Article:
Blog Archives

Changes in rnoaa v0.2.0

July 21, 2014
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We just released v0.2 of rnoaa. For details on the update, see the release notes. What follows are some notes on the more important changes. Updating to v0.2 Install rnoaa from CRAN install.packages("rnoaa") or Github devtools::install_github("ropensci/rnoaa") Then load rnoaa library("rnoaa") UI changes We changed almost all function names to have a more intuitive programmatic user interface (or UI). We changed all noaa*() functions to ncdc*() - these work...

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rOpenSci awarded $300k from the Sloan Foundation

June 10, 2014
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We're delighted to announce that we have received additional funding from the Sloan Foundation to continue and expand our efforts from the past year. We're grateful for the overwhelming support from the community, especially through engagement at various events we organized and attended this past year. Over the next year we plan to: advance not only the...

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Reproducible research is still a challenge

June 9, 2014
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Science is reportedly in the middle of a reproducibility crisis. Reproducibility seems laudable and is frequently called for (e.g., nature and science). In general the argument is that research that can be independently reproduced is more reliable than research that cannot be independently reproduced. It is also worth noting that reproducing research is...

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taxize v0.3.0 update – a new data source, taxonomy in writing, and uBio examples

May 20, 2014
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We just released v0.3 of taxize. For details on the update, see the release notes. Some new features New function iplant_resolve() to do name resolution using the iPlant name resolution service. Note, this is different from http://taxosaurus.org/ that is wrapped in the tnrs() function. New function ipni_search() to search for names in the International Plant Names Index (IPNI). See...

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rOpenHack report

May 13, 2014
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rOpenHack report

The rOpenSci project is a poster child for the fluid collaboration that has become increasingly common these days thanks to platforms like Twitter and GitHub. It has been really inspring to see open discussions take shape as rough ideas, which rapidly turn into prototype research software, all of which are now happening in the order of few days to...

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Overlaying species occurrence data with climate data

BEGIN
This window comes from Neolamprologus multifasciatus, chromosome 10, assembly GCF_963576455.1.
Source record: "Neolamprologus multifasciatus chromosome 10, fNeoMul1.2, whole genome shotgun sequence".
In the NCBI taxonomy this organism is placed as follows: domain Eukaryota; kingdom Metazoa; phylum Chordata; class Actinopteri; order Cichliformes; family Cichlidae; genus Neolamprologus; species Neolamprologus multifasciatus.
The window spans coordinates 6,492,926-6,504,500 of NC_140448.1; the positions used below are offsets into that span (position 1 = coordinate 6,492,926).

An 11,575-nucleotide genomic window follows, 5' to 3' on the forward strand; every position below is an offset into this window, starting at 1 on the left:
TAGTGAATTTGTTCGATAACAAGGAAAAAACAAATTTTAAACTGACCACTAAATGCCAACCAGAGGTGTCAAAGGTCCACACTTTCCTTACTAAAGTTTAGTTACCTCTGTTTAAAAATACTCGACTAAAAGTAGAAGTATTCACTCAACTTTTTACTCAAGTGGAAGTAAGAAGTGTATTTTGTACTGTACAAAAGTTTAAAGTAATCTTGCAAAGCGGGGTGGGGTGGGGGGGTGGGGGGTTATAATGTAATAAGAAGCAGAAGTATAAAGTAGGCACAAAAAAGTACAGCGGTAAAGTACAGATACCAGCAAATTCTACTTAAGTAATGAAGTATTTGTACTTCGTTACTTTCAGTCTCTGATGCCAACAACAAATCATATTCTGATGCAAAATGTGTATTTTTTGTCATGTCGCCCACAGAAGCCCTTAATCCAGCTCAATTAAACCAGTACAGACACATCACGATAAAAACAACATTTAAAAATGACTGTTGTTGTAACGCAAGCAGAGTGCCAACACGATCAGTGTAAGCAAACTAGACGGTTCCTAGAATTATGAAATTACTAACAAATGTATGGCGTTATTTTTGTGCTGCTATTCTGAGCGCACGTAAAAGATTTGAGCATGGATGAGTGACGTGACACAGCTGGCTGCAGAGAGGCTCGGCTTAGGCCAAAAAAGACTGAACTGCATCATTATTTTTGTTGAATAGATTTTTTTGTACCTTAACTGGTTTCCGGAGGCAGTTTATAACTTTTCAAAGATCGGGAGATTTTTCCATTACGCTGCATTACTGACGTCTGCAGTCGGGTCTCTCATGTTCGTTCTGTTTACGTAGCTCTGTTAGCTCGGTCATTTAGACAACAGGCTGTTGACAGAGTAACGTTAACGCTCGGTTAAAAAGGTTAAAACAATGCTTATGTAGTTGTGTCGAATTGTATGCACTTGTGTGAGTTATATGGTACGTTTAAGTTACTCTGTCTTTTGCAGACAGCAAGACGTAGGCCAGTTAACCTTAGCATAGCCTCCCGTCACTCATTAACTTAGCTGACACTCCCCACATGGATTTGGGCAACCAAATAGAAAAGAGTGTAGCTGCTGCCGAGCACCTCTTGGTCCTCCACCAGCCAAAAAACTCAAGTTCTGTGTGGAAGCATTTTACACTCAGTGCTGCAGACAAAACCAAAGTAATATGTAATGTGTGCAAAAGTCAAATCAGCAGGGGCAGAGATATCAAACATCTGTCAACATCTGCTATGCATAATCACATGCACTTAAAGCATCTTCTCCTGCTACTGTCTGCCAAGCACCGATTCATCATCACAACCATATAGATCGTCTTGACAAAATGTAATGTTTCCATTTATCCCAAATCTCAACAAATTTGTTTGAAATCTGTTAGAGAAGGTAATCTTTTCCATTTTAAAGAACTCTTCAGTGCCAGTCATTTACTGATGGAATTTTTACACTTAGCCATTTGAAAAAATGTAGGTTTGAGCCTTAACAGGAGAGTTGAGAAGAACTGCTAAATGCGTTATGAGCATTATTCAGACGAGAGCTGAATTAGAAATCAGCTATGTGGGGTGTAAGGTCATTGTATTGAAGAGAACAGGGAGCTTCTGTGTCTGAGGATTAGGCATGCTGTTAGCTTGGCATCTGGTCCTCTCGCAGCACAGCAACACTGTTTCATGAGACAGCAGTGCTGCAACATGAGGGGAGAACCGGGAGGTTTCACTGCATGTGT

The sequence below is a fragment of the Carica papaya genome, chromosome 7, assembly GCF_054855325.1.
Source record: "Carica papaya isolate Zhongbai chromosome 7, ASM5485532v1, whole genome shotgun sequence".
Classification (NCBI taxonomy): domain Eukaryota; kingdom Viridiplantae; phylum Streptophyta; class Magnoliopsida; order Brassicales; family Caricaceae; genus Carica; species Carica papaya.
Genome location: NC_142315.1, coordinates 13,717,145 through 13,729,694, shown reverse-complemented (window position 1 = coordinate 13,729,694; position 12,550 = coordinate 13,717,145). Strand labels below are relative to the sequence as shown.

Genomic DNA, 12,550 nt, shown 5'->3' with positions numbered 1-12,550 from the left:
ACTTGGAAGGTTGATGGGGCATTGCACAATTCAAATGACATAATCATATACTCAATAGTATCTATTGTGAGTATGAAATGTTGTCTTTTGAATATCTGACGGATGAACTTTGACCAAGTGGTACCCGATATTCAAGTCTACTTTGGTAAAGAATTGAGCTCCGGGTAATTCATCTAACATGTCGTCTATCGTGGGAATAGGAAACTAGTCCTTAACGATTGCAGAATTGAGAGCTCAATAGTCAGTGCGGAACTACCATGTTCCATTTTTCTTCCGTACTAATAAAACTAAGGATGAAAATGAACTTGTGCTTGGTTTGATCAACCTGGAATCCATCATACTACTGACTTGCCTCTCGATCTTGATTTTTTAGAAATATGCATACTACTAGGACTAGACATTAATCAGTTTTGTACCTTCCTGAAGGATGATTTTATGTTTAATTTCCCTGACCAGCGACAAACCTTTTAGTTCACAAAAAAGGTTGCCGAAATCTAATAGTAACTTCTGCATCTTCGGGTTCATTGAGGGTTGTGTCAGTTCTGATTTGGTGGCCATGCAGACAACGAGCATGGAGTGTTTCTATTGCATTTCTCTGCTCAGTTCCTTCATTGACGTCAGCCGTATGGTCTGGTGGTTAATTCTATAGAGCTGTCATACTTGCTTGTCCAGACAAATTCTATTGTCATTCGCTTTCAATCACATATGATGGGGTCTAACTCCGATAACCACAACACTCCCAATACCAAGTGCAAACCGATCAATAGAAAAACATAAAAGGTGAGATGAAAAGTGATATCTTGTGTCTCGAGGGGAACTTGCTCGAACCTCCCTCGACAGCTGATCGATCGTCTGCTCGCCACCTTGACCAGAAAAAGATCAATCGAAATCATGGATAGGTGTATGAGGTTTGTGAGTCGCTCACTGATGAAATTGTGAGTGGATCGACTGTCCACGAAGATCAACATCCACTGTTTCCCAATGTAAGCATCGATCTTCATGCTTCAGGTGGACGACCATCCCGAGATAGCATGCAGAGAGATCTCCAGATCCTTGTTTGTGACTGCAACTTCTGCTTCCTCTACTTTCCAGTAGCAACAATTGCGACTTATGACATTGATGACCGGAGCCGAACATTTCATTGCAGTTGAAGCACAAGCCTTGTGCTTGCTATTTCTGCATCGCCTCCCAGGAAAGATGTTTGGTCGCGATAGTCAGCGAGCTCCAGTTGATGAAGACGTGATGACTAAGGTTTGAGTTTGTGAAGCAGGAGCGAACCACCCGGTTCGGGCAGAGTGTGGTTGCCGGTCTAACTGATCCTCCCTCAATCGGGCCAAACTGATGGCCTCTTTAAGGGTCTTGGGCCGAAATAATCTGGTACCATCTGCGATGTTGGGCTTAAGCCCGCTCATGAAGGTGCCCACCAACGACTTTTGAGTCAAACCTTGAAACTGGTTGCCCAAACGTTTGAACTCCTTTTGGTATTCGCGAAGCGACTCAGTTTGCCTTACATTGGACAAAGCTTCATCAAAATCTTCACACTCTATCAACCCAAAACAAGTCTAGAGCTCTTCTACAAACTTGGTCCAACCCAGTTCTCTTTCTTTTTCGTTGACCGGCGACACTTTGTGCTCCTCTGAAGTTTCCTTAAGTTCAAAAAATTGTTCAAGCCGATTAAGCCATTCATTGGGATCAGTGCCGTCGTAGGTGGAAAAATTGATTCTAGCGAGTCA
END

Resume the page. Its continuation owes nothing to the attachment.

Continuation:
April 22, 2014
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Overlaying species occurrence data with climate data

One of the goals of the rOpenSci is to facilitate interoperability between different data sources around web with our tools. We can achieve this by providing functionality within our packages that converts data coming down via web api's in one format (often a provider specific schema) into a standard format. The new version of rWBclimate that...

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Make your ggplots shareable, collaborative, and with D3

April 17, 2014
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Make your ggplots shareable, collaborative, and with D3

Editor's note: This is a guest post from Matt Sundquist form the Plot.ly team. You can access the source code for this post at https://gist.github.com/sckott/10991885 Ggplotly and Plotly's R API let you make ggplot2 plots, add py$ggplotly(), and make your plots interactive, online, and drawn with D3. Let's make some. 1. Getting Started and Examples Here is Fisher's iris...

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Topic Modeling In R

April 16, 2014
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Editor's note: This is the first in a series of posts from rOpenSci's recent hackathon. I recently had the pleasure of participating in rOpenSci's hackathon. To be honest, I was quite nervous to work among such notables, but I immediately felt welcome thanks to a warm and personable group. Alyssa Frazee has a great post summarizing...

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The ins and outs of interacting with web APIs

April 14, 2014
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We've received a number of questions from our users about dealing with the finer details of data sources on the web. Whether you're reading data from local storage such as a csv file, a .Rdata store, or possibly a proprietary file format, you've most likely run into some issues in the past. Common problems include passing incorrect paths, files...

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Accessing iNaturalist data

March 26, 2014
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Accessing iNaturalist data

The iNaturalist project is a really cool way to both engage people in citizen science and collect species occurrence data. The premise is pretty simple, users download an app for their smartphone, and then can easily geo reference any specimen they see, uploading it to the iNaturalist website. It let's users turn casual observations into meaningful...

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